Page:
A young, resentful girl sits alongside her father as he drives her to Hebrew School on a Sunday morning in mid-autumn. She is tired. It is still dark outside. Nine a.m. has never felt this early before, and the dreaded Sunday School commitment has never seemed like this much of a drag. She exhales loudly, folds her arms across her chest, and stares out of the window — all in one, swift, defiant move designed to show dad just how not-thrilled she is.
They pull into the parking lot, and, strangely, it is empty.
A cancellation? A day-off unnoticed in the calendar?
No way, Jose.
Silly dad, you have overlooked one minor detail this morning:
Daylight Savings is over.
And now you both sit, father and daughter, in an empty parking lot before a locked synagogue, feeling, well, dumb.
We’ve all been there, in some empty parking lot or (flash-forward) some not-yet-open dining hall, hoping no one will find us and ask why we’re up so early.
Forgetting to “fall back” is like falling on your face — you can only scramble back to bed and hope that no one will know your shame.
But this weekend marks a potential blunder from which we cannot hide:
It is time to “spring forward.”
And if you forget to set your clocks ahead before you fall asleep on Saturday, you won’t feel alone and stupid come Sunday. You’ll be late and stupid in front of your entire Hebrew School class. You’ll have missed brunch and the whole dining hall staff will know it. You’ll end up like Tom Wise ’02 (names have been changed), who told me, “Once I got trashed, forgot Daylight Savings, vommed in my bed, and missed a rehearsal. That’s funny.” Only you might not think it’s very funny.
You’ll be worse than stupid and alone. You’ll be stupid and humiliated.
This, dear readers, is Father Time’s April Fools Day trick on us all.
Or is it more like a government scam? Daylight Savings was, after all, established by federal law and is asserted by state law. And doesn’t it seem rather fascist for a government to dictate a nearly national defiance of time so we can have the luxury of an extra well-lit hour?
According to Webexhibits’ site on the matter, Daylight Savings — or Daylight Saving as it is officially though not popularly called — originated during World War I in order to save fuel needed to produce electric power. In 1919, President Wilson repealed the law, and only a few states and regions continued to pursue the time-bending system.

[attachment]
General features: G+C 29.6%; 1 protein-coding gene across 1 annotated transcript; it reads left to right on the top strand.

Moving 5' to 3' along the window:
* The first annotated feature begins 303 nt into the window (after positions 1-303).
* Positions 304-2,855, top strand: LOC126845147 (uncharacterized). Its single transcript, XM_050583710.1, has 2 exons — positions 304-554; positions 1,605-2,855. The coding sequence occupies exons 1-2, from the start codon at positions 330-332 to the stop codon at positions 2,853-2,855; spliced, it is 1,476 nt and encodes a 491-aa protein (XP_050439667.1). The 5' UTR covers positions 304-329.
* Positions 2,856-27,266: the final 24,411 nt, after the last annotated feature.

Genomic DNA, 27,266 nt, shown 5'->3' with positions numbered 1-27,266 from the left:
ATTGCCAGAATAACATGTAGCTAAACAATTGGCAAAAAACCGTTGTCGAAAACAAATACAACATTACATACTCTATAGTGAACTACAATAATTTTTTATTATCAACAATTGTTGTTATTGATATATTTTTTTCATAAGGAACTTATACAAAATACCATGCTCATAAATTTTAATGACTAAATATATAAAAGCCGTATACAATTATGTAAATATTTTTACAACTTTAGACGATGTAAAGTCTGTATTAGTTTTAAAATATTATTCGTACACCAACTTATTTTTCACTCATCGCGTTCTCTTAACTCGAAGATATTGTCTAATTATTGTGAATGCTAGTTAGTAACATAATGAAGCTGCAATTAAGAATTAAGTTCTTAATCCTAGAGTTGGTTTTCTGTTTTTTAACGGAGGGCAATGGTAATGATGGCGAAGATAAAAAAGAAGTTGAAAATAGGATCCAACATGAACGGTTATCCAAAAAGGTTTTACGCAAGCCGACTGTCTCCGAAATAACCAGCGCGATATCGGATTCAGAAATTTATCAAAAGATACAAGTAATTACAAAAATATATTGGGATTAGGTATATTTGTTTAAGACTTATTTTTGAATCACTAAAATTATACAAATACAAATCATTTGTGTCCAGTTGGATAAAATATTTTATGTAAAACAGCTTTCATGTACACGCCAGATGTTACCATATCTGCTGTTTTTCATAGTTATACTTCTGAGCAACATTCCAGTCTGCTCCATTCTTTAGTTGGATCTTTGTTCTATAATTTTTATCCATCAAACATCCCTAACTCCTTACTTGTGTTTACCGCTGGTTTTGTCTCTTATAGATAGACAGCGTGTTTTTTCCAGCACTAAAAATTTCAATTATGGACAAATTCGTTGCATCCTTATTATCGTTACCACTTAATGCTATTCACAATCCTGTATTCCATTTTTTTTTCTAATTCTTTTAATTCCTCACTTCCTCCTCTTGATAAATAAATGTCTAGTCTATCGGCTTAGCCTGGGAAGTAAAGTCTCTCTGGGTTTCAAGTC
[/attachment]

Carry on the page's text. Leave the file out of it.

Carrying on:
In World War II, President Roosevelt reinstituted Daylight Savings, but it was again eliminated as a federal law in 1945. Still, folks were observing Daylight Savings according to their own local laws and customs.
Radio and television stations got peeved. Transportation companies had to publish new schedules. Americans were missing “Leave it to Beaver.” And they didn’t like it.
The Uniform Time Act, enacted in 1966, standardized Daylight Savings across the United States, giving state legislatures the option to adopt or refuse the uniform system. It wasn’t until 1986 that the currently observed details were set into place.
Now if you’re from Arizona, Hawaii, Puerto Rico, the Virgin Islands, American Samoa or Indiana, you might not know what the heck I’m talking about. Your sunny paradises couldn’t stomach the idea of another hour of daylight, so they chose not to participate in Daylight Savings.
But wait. Indiana, you’re not a sunny paradise!
Indiana, drama queen that it is, willingly assumed the angsty role of that state who is in between time zones. The “middle child,” if you will. On Standard Time, Indiana rolls with the east coast crowd. But come April, our fair weather friend gets to be that grossly nice, down-home Midwestern state that just about everybody likes.
“Oh look at me I’m so tormented,” wails Indiana. “What is my identity? Who am I? My parents don’t love me, and I have no friends!”
And all the other states take out their tiny violins and play a sad song for poor, poor Indiana.
Poppycock. If we’re all going to succumb to fascist governmental manipulations of time, what makes you so cool, Indiana, that you can just sleep in this Sunday.
Let’s all go to Indiana on Saturday night and pick someone to wake up early. Show them how it feels.
Or if you choose not to join my crusade and stay here, instead, just remember to set your own clocks ahead.
I don’t want any of you face-first in vomit and late for rehearsal.
Liz Kinsley is a sunny paradise. Unlike Indiana.